April 9, 2009 - Pirates at the helm, U.S. Navy on the scene

Less than 24 hours after the attack, with Maersk Alabama master Captain Phillips being held hostage in a lifeboat, USS Bainbridge arrived on the scene. Click HERE to read the official news as it was known at the time.

April 12, 2009 - "An incredible team effort."

After four days in the lifeboat, Captain Phillips was rescued by the U.S. Navy. Get the facts from our initial press release here.

April 13, 2009 - "Textbook"

Defense Secretary Robert M. Gates called the rescue "textbook", but acknowledged the ongoing issue of piracy in the region. Get additional details of the operation and the piracy situation in our post-action report HERE.

April 15, 2009 - Bainbridge responds to another attack

A mere three days after the Mearsk Alabama conclusion, pirates attacked another ship in the region. USS Bainbridge was again at the scene to respond. Read about it HERE.

November 18, 2009 - Applying the lessons learned

M/V Maersk Alabama employed new anti-piracy measures following the April attack. Just seven months later, they were attacked again. Read about what happened HERE.

Media
Gallery

My Sea Story

Former Commanding Officer of USS Bainbridge, Captain Castellano, tells his sea story about piracy in the waters near Somalia.

My Sea Story

Interview with Former Commander of CIT-151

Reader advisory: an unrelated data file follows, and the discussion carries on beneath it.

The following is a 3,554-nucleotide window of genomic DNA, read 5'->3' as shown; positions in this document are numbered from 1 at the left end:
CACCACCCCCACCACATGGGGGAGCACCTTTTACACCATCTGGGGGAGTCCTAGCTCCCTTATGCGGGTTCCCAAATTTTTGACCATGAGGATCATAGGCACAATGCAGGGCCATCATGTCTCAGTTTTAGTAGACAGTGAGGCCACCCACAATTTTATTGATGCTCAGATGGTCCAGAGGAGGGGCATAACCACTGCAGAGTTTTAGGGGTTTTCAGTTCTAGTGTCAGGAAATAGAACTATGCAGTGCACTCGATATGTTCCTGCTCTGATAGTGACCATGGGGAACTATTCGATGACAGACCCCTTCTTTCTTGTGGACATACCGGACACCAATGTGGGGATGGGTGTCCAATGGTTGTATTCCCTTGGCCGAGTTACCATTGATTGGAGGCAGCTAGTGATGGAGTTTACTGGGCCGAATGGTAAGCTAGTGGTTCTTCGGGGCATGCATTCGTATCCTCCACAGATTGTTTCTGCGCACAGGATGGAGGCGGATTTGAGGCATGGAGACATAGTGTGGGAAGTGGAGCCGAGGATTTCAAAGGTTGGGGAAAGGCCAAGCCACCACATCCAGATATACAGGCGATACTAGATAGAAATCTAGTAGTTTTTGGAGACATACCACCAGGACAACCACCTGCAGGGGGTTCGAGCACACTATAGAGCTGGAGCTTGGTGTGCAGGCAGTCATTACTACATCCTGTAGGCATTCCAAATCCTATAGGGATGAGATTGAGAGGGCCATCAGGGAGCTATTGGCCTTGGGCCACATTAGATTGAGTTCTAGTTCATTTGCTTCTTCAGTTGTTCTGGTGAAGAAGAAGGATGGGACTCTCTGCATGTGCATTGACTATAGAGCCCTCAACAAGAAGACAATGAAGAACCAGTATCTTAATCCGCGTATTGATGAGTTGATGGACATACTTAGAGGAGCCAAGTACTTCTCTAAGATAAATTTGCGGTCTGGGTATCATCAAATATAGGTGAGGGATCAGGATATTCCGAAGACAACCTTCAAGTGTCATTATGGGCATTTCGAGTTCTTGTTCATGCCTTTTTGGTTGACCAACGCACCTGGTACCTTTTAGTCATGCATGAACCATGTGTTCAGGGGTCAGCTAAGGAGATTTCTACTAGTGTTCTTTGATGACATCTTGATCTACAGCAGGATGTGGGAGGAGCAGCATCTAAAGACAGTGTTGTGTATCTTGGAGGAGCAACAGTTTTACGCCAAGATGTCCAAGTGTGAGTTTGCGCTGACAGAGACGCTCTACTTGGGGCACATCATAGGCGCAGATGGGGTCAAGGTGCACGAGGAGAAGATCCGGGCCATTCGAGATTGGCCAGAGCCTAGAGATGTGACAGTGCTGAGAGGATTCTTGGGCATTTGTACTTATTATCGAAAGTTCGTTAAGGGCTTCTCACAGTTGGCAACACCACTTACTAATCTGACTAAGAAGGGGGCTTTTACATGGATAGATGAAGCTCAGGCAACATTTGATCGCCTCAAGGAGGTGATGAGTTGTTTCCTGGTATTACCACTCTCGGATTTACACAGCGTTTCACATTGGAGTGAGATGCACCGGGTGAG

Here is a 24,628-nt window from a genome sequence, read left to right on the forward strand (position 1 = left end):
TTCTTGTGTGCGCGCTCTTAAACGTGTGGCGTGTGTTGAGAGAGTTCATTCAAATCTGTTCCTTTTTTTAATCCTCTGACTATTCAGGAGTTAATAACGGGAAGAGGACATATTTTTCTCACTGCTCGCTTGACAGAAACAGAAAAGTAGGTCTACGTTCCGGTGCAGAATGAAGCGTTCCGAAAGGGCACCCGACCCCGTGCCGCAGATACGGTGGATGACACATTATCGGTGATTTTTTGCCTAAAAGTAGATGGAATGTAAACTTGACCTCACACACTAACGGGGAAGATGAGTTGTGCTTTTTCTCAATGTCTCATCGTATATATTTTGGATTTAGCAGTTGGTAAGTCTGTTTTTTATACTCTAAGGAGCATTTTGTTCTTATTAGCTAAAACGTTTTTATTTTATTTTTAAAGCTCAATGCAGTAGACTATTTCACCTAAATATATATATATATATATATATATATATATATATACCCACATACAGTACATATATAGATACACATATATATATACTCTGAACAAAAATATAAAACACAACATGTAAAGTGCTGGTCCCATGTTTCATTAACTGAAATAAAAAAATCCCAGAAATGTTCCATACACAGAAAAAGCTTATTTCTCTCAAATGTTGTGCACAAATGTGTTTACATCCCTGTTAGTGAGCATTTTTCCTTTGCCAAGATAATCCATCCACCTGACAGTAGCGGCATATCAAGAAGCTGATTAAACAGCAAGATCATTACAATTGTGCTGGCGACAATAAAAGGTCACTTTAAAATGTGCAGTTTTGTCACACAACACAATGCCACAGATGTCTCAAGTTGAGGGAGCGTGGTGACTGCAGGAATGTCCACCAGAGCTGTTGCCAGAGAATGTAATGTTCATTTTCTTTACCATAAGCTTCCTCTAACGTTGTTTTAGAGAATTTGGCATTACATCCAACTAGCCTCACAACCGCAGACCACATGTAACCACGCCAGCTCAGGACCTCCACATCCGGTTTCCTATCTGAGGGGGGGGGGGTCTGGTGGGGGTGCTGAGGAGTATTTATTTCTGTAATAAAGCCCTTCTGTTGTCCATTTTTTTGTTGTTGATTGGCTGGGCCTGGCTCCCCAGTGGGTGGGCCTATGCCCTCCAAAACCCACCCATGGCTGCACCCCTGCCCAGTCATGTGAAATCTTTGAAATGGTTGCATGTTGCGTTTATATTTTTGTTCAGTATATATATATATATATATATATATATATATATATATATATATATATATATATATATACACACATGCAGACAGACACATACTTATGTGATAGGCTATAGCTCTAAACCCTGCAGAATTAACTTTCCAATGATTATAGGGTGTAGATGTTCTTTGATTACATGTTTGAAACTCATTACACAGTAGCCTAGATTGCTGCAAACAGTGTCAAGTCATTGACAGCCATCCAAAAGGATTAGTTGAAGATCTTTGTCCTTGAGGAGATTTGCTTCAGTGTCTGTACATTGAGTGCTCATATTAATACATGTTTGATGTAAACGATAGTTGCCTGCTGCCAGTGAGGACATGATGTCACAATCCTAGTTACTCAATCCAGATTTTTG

Finally Safe

Shots Fired

Interview with Former Commander of CIT-151

NORFOLK (Nov. 19, 2009) Capt. Richard Phillips, former Captain of the container ship MV Maersk Alabama, publicly thanks Sailors assigned to the guided-missile destroyer USS Bainbridge (DDG 96) for his dramatic rescue at sea. On Easter Sunday, April 12, 2009, Navy SEALs positioned on the fantail of the Bainbridge opened fire and killed three of the pirates who were holding Phillips hostage. Phillips was later rescued by the crew of the Bainbridge. (U.S. Navy photo by Mass Communication Specialist 3rd Class David Danals/Released)

Face to Face

NORFOLK, Va. (Nov. 19, 2009) Capt. Richard Phillips, former commanding officer of M/V Maersk Alabama, publicly thanks the commanding officer and Sailors assigned to the guided-missile destroyer USS Bainbridge (DDG 96) for his dramatic rescue at sea. On Easter Sunday, April 12, Navy SEALs positioned on the fantail of the Bainbridge opened fire and killed three of the pirates who were holding Phillips hostage. (U.S. Navy photo by Mass Communication Specialist 3rd Class David Danals/Released)